A dental bridge is a type of permanent fixed prosthesis for replacing missing teeth. Two or more existing teeth are used to create a bridge to cross and fill the space of one or multiple missing teeth. Bridges can be fabricated from porcelain, metal or a combination of both. Dental bridges can be supported by natural teeth, or implants.
In cases where the patient’s age, overall and / or dental health, severe bone loss, history of failed implants, or personal preferences do not permit treatment with an implant, a dental bridge is an appropriate option for replacing missing teeth. A tooth can be lost due to periodontal disease, gross decay, or trauma. It is important to replace missing teeth as soon as possible. A missing tooth is not only an aesthetic concern. When a patient has one or more teeth missing, the teeth adjacent to or opposite of the missing tooth will begin to shift and erupt unnaturally. This process causes structural damage to the jaw bone, weakens otherwise salvageable teeth, and ultimately leads to further tooth loss. In addition, when a patient is missing multiple teeth, his or her chewing function is negatively impacted. Multiple missing teeth are directly linked to serious gastrointestinal issues.
A dental bridge typically requires two office visits, and normally takes 1-3 weeks in treatment.
- The patient is numbed using local anesthesia
- The existing teeth (retainers) will be contoured and prepared to hold the bridge
- A final impression is taken
- A shade matching the patient’s natural tooth color is selected
- A temporary bridge is cemented to protect the area being treated until the permanent bridge is ready
- The temporary bridge is removed.
- The permanent bridge is cemented in place.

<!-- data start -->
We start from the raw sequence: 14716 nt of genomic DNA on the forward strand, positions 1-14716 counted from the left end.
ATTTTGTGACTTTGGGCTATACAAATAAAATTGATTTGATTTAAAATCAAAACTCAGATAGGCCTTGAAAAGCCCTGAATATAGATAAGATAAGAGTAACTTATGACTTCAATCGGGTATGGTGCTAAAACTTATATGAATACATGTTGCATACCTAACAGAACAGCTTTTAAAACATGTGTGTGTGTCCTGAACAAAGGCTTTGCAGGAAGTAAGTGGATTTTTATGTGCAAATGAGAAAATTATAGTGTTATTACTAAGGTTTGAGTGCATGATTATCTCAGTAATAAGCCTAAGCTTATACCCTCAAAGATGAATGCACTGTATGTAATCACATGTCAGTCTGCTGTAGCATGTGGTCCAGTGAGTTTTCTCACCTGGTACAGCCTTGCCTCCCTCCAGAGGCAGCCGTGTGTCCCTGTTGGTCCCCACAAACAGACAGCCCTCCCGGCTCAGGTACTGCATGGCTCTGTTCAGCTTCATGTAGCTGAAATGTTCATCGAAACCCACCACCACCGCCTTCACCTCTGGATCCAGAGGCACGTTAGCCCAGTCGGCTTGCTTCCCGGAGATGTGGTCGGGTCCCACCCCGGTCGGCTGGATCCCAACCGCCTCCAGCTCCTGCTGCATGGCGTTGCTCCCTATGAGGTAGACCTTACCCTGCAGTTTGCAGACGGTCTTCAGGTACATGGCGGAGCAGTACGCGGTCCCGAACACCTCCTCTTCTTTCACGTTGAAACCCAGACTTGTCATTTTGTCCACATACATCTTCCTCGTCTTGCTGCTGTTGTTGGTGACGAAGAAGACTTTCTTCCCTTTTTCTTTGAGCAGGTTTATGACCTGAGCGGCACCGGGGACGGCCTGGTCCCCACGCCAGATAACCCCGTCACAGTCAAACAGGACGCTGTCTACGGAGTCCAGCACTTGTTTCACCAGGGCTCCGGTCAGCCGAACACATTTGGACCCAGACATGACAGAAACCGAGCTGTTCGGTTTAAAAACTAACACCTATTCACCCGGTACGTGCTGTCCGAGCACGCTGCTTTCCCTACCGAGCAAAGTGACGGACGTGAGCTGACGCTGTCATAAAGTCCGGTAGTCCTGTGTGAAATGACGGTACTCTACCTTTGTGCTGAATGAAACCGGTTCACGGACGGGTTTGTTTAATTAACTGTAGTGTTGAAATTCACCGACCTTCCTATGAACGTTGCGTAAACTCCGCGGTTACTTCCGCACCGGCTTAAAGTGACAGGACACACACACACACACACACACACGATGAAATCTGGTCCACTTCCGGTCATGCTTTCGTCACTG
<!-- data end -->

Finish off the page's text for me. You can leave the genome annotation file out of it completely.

- Minor adjustments are commonly made to ensure a proper occlusion (bite).
To ensure the longevity of a dental bridge, the patient will need to take a few simple extra steps with their home care. Because regular floss cannot be used to clean dental bridges, a floss threader, waterpik or super floss can be used to clean under the bridge. Regular routine dental cleanings are a must to avoid the buildup of tartar and harmful bacteria around and under the bridge, and to catch and fix any problems early.
When not properly cared for and monitored, a dental bridge can become loose and fall out over time. This is most commonly due to decay under the retainer crowns. When that happens, the decay must be cleaned and a new bridge may need to be fabricated.
A more serious and aesthetically unpleasant side effect of bridges is the bone loss and gum recession that will occur over time at the site of the pontic (previous missing tooth). Because there is no pressure / usage of the bone below the pontic, bone resorption will occur within a year or less of losing the natural tooth, and get worse over time. For this reason, the standard of care for replacing missing teeth is dental implants, and bridges are reserved only for scenarios when implants are not a viable solution.
The vast majority of dental plans cover dental bridges under the major services category. Coverage is typically in the 50-70% range. The office of Dr. Mazen Natour will handle all insurance matters for its patients. Please call us if you have any questions about your coverage.